The Madeira firm initially built by Scottish émigrés Francis Newton and Alexander Johnston went through many changes in name through its history, and at certain periods it is unclear precisely who the primary partners of the firm were. This collection is organized according to the names to which the bulk of the letters of a given period are addressed: Series I. Letters to Newton, Gordon, and Johnston; Series II. Letters to Newton, Gordon, and Murdoch; Series III. Letters to Newton, Gordon, Murdoch, and Scott; Series IV. Letters to Newton, Gordon, Murdoch, and Co. While there is little change in the subject matter discussed in the letters in each series, this chronological order will allow researchers to follow the growth of the business specifically, as well as the development of transatlantic trade and the movements of the eighteenth- and nineteenth-century market more generally. With regard to the latter, many letters include tables of prices for staples such as flour, rice, pork, tallow, butter, corn, and beef, providing an opportunity to trace the specific fluctuations in commodity values that shaped the contours of early U.S. capitalism and eighteenth-century transatlantic trade.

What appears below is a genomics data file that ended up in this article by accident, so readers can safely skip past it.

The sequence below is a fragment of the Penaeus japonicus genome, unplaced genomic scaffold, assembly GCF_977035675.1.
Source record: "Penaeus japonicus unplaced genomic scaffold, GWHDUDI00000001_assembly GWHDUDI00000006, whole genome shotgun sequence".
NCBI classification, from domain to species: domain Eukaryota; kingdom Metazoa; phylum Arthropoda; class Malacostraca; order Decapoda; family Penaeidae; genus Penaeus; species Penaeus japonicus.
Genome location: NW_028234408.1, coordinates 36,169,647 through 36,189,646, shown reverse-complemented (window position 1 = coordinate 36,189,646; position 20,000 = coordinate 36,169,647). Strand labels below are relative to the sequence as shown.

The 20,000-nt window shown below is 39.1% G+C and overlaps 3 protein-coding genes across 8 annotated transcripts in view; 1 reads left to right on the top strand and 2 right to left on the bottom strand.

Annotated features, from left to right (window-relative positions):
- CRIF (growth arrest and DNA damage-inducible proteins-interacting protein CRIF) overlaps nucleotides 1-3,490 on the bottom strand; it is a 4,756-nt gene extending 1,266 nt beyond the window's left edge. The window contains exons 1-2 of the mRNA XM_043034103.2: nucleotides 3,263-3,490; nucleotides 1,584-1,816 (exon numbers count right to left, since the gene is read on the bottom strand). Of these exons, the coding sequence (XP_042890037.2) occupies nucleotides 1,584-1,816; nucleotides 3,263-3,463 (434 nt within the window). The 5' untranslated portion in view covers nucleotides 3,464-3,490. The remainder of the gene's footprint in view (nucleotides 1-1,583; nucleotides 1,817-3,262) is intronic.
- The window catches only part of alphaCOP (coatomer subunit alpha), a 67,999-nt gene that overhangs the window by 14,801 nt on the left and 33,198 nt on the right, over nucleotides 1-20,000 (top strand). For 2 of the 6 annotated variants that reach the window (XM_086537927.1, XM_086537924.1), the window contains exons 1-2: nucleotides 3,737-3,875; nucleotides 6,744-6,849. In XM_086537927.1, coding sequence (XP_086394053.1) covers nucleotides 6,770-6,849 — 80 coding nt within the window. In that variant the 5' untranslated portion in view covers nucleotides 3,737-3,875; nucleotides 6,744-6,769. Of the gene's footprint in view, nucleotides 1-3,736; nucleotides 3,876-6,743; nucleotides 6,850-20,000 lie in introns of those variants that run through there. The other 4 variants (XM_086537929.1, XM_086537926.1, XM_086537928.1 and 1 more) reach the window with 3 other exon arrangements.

While centering on the trade of Madeira wine and thus offering some insight into one of the period's most popular drinks, this collection is of much more interest to researchers interested in business than those interested in wine and wine-making, which is rarely discussed in any detail.

Sold by Michael Brown Rare Books, 2018.

University of Pennsylvania: Kislak Center for Special Collections, Rare Books and Manuscripts